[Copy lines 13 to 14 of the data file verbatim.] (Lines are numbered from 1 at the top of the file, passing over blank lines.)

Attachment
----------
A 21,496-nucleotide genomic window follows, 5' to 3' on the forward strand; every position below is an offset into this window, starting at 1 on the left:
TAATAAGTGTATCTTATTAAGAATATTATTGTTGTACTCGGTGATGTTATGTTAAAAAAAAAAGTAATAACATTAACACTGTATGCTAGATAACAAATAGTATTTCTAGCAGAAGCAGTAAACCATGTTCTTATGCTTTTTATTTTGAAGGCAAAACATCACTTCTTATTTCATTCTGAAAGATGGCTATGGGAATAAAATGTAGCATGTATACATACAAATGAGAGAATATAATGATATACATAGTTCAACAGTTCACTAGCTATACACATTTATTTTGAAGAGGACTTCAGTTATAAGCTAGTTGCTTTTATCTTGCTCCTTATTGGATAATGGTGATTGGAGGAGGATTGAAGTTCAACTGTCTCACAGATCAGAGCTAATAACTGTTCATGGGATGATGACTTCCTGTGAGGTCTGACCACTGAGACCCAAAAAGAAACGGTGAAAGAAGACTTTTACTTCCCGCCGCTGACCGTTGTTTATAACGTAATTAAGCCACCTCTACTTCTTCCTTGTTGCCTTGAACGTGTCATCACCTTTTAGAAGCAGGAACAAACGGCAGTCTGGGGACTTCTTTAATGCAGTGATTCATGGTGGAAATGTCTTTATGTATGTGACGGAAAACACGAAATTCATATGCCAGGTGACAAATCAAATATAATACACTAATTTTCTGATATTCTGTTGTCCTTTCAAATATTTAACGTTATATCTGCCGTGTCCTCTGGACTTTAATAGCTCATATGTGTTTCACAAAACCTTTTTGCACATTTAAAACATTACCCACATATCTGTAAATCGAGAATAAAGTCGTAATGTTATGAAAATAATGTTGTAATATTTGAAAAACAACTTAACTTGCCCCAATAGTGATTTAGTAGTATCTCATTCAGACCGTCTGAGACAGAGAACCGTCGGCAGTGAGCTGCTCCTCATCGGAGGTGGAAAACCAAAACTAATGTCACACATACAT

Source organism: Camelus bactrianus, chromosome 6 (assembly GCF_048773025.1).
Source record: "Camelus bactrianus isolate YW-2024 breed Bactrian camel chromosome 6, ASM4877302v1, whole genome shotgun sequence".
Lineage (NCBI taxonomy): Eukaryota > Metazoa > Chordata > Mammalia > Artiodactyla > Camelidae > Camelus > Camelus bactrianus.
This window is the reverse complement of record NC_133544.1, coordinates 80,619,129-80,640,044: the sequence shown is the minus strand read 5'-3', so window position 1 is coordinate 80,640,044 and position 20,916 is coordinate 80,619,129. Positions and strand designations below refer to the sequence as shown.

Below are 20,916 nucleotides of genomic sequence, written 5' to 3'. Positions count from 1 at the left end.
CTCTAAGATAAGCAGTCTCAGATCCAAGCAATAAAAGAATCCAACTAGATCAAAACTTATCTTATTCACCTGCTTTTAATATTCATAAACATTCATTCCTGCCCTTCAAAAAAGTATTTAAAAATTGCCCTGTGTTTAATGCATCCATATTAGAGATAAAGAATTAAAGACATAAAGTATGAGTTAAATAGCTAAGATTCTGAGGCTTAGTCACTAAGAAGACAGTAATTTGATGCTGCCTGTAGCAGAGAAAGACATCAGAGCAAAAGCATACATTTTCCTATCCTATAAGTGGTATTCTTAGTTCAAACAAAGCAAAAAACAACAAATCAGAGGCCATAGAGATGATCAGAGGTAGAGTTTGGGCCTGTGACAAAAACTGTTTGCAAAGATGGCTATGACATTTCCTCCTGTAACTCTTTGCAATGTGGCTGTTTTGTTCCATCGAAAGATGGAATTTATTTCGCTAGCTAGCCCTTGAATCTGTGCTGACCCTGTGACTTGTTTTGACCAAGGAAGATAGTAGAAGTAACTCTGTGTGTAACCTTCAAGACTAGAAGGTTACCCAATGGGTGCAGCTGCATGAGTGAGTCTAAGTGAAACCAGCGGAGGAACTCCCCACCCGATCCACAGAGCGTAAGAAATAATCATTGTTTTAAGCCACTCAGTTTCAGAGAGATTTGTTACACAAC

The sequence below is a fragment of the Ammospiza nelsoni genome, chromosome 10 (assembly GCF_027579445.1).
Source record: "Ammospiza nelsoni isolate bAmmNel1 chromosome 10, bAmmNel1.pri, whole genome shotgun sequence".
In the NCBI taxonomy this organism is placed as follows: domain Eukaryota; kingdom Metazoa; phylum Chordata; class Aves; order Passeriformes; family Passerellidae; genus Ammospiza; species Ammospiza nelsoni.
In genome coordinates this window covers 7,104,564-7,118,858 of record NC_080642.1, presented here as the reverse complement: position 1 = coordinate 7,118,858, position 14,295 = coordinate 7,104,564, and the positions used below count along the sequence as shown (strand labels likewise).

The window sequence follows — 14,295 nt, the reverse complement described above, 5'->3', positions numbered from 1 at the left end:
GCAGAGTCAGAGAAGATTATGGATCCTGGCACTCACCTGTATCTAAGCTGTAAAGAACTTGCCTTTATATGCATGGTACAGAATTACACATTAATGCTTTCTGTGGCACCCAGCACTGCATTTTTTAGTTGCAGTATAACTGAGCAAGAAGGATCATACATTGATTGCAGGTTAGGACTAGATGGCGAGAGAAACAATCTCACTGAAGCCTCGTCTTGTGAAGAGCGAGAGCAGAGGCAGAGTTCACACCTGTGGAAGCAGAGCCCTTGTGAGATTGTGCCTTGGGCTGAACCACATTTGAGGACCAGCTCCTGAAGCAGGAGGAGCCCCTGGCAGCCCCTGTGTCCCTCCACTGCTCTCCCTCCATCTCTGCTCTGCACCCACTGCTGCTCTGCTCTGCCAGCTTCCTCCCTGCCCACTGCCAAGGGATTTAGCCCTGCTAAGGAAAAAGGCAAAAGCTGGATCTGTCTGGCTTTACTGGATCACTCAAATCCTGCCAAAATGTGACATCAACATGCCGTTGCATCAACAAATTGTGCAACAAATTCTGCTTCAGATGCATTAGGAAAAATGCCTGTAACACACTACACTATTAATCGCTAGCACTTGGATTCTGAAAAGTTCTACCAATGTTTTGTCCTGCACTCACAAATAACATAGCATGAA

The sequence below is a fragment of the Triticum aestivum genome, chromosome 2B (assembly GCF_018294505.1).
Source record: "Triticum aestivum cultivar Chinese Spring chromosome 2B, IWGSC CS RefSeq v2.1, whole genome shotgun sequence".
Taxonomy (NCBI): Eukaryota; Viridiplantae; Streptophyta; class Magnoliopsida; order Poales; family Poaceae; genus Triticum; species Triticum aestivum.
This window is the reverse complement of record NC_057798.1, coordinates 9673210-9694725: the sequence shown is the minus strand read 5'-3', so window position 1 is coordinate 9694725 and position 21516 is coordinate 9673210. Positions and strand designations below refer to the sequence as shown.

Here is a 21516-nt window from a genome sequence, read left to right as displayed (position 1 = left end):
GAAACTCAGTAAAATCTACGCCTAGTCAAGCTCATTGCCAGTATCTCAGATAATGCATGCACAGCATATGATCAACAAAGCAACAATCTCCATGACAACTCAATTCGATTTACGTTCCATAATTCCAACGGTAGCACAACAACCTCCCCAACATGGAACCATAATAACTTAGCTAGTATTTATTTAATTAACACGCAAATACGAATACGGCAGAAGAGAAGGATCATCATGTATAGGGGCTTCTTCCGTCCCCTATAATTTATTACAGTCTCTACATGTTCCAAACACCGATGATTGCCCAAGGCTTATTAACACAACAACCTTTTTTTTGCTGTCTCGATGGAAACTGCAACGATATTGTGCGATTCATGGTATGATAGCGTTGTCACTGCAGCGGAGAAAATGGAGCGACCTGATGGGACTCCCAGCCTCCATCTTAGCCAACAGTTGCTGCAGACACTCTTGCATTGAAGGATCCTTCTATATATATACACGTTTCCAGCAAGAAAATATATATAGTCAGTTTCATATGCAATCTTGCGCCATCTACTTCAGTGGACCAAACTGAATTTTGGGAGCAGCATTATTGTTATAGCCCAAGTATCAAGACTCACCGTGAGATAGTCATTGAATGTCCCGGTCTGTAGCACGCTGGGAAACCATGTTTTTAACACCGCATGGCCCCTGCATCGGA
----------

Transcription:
The window sequence follows — 14,295 nt, the reverse complement described above, 5'->3', positions numbered from 1 at the left end:
GCAGAGTCAGAGAAGATTATGGATCCTGGCACTCACCTGTATCTAAGCTGTAAAGAACTTGCCTTTATATGCATGGTACAGAATTACACATTAATGCTTTCTGTGGCACCCAGCACTGCATTTTTTAGTTGCAGTATAACTGAGCAAGAAGGATCATACATTGATTGCAGGTTAGGACTAGATGGCGAGAGAAACAATCTCACTGAAGCCTCGTCTTGTGAAGAGCGAGAGCAGAGGCAGAGTTCACACCTGTGGAAGCAGAGCCCTTGTGAGATTGTGCCTTGGGCTGAACCACATTTGAGGACCAGCTCCTGAAGCAGGAGGAGCCCCTGGCAGCCCCTGTGTCCCTCCACTGCTCTCCCTCCATCTCTGCTCTGCACCCACTGCTGCTCTGCTCTGCCAGCTTCCTCCCTGCCCACTGCCAAGGGATTTAGCCCTGCTAAGGAAAAAGGCAAAAGCTGGATCTGTCTGGCTTTACTGGATCACTCAAATCCTGCCAAAATGTGACATCAACATGCCGTTGCATCAACAAATTGTGCAACAAATTCTGCTTCAGATGCATTAGGAAAAATGCCTGTAACACACTACACTATTAATCGCTAGCACTTGGATTCTGAAAAGTTCTACCAATGTTTTGTCCTGCACTCACAAATAACATAGCATGAA